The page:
I’d like to say that I’m writing for myself.
(Totally not true, of course, but I’d like to say it.)
It sounds noble and artistic and like I don’t give a shit what anyone else thinks about me. It lends the air of being among the writers of old who didn’t bother mailing their material out and just let it be discovered randomly in the walls of their homes after they died.
Writing for myself.
But I don’t. Â And I’m betting you don’t, either.
Thinking about it the other day, I realized that I have always written to a very specific, single Â reader.
In On Writing, Stephen King calls his person “Dear Constant Reader”Â. I always thought that was lame. (Though the book is awesome, and you should get it.) I’m starting to see, though, that he was right.
There is just one. It isn’t a crowd. I’m writing right now for a PANK crowd, and later this week I’ll write for a newspaper crowd, and on Monday I’ll probably write for a radio crowd. That’s work. That’s different. What I’m talking about here is the stuff that pours out of you creatively. Passionate writing, art.
When you create art, it’s moving toward someone. And it’s an uber-specific individual.
My person has drastically changed form throughout the years as I’ve grown and twisted, but there’s always been a lone, devoted person in the corner engrossed with a print-out of my words in my mind.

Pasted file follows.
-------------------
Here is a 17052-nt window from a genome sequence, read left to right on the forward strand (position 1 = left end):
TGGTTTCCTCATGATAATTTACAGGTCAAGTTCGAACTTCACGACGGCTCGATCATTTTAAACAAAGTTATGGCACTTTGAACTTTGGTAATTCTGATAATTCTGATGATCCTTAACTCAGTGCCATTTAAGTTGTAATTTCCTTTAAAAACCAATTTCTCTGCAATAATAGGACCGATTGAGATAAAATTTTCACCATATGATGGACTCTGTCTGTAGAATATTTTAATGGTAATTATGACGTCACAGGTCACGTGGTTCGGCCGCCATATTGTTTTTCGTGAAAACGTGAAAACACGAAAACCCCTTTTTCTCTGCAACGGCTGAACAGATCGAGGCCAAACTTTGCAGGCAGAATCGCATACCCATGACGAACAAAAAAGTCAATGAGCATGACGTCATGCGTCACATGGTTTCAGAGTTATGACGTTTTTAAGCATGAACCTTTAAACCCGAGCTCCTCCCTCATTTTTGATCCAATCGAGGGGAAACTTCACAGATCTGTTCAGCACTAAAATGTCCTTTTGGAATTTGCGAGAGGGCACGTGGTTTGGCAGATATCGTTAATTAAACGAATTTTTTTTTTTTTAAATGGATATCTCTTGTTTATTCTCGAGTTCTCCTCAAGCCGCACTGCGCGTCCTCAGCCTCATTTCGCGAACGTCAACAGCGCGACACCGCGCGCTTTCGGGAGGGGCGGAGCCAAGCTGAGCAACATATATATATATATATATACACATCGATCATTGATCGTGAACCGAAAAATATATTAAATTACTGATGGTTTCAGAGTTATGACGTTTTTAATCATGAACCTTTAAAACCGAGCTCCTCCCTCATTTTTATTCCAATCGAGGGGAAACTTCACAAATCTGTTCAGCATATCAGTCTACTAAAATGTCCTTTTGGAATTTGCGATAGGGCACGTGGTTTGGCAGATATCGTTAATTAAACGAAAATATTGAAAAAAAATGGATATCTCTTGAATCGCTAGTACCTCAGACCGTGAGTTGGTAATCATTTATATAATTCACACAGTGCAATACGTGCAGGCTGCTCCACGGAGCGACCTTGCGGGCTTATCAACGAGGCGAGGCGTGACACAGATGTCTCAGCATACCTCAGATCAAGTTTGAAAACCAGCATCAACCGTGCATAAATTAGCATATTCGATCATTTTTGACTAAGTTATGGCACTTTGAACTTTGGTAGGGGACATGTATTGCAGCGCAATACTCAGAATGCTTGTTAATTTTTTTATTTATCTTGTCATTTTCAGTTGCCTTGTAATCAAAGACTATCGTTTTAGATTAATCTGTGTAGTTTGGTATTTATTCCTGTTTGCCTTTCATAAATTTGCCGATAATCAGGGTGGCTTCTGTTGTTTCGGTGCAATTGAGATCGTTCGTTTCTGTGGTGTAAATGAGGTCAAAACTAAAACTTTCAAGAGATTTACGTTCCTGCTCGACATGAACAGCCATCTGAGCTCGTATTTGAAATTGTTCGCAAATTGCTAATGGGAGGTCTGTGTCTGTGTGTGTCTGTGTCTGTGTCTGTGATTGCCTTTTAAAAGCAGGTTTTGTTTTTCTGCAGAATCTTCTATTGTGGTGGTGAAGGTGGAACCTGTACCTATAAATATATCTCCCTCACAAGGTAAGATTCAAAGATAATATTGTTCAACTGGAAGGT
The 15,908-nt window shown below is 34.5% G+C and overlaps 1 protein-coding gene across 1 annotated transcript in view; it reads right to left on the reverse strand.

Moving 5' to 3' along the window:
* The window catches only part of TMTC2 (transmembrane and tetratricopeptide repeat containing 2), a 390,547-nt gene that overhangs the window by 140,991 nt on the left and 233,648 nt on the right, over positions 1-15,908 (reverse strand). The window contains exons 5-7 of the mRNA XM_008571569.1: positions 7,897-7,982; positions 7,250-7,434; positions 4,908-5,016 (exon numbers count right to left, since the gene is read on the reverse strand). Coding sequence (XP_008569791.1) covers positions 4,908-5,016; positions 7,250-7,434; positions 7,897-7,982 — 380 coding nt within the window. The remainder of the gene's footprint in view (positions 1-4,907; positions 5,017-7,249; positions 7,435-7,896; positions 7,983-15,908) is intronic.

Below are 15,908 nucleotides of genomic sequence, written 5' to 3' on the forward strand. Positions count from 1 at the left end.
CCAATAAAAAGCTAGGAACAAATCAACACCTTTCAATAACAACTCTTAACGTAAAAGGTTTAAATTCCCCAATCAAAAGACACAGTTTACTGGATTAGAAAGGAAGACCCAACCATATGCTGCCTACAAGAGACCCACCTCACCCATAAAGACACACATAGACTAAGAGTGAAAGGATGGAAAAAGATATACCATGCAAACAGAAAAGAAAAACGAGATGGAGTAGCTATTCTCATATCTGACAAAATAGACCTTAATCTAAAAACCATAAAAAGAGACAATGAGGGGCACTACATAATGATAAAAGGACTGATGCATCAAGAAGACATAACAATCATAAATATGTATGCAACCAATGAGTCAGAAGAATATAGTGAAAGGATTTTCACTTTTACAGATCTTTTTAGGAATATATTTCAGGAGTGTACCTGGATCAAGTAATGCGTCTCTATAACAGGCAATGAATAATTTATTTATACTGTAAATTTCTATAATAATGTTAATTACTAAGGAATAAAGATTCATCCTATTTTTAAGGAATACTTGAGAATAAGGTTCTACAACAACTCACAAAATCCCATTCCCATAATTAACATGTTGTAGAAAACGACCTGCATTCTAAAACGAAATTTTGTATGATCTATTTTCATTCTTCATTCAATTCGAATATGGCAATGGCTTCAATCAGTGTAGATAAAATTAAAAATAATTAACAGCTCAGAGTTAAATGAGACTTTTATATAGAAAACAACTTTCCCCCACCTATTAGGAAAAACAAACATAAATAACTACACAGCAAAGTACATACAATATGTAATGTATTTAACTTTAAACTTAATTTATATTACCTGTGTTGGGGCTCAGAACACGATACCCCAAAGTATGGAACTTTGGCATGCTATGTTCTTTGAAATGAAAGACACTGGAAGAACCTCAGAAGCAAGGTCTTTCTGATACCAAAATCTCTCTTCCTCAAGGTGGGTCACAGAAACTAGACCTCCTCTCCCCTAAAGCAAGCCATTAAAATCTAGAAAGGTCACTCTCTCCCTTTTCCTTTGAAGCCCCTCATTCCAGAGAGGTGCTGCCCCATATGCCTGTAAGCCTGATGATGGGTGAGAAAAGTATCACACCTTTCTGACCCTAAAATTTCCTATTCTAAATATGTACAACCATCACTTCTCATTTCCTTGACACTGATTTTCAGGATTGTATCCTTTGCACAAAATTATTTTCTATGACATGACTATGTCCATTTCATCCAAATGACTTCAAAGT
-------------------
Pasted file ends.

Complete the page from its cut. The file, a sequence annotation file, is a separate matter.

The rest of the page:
When I was a kid and I started on this whole writing bent, I wrote to some other nebulous chick who was just like me but a little younger. I told her how everything felt. I wrote about what it was like to get picked on at school, to wear glasses to second grade, to feel like your parents didn’t really like you. It was all quite emo, though we didn’t call it that yet.
(Sometimes, during my goofier eras, there were even imagined fan mail letters about my book, or televised invitations to write lyrics for Jackson Browne or Tom Petty. It was awesome.)
Later, I oozed puppy-love obsession into letters over and over, trying to win the soul of the basketball player I decided I was supposed to fall in love with. Even though I was too chicken to, you know, TALK to him. Ever. Once.
But I wrote to him. Yes, indeedy.
A-B-A-B poems by the dozen.
After my first serious, live-in relationship blew up in my face, I wrote rants and advice diatribes to my ex, then to my future and past selves about my ex, then to girls who had fallen for the same type of man as I had.
When my son was born, I wrote him journal entries and blog posts and post-it notes about what our life was like and where we went and when he first did every little thing, because even in my young age I know we’re all just getting older and I’ll be dead before he matures enough to care. And I want him to know.
My grandfather died a couple of years ago. Just after the funeral, my uncle said to me, “You know, I always wondered what it would be like to go back in time and have met him when he was younger, and just talk to him, hang out. I don’t mean him as our dad when we were growing up, but what he was really like, maybe when he was twenty. I wish I could have known him like that and spent time talking to him without his knowing I was his son.”Â
Not sure how that relates, but it does.
Who do you write for? Â Who will remember you?
Has that person changed along the way for you, too?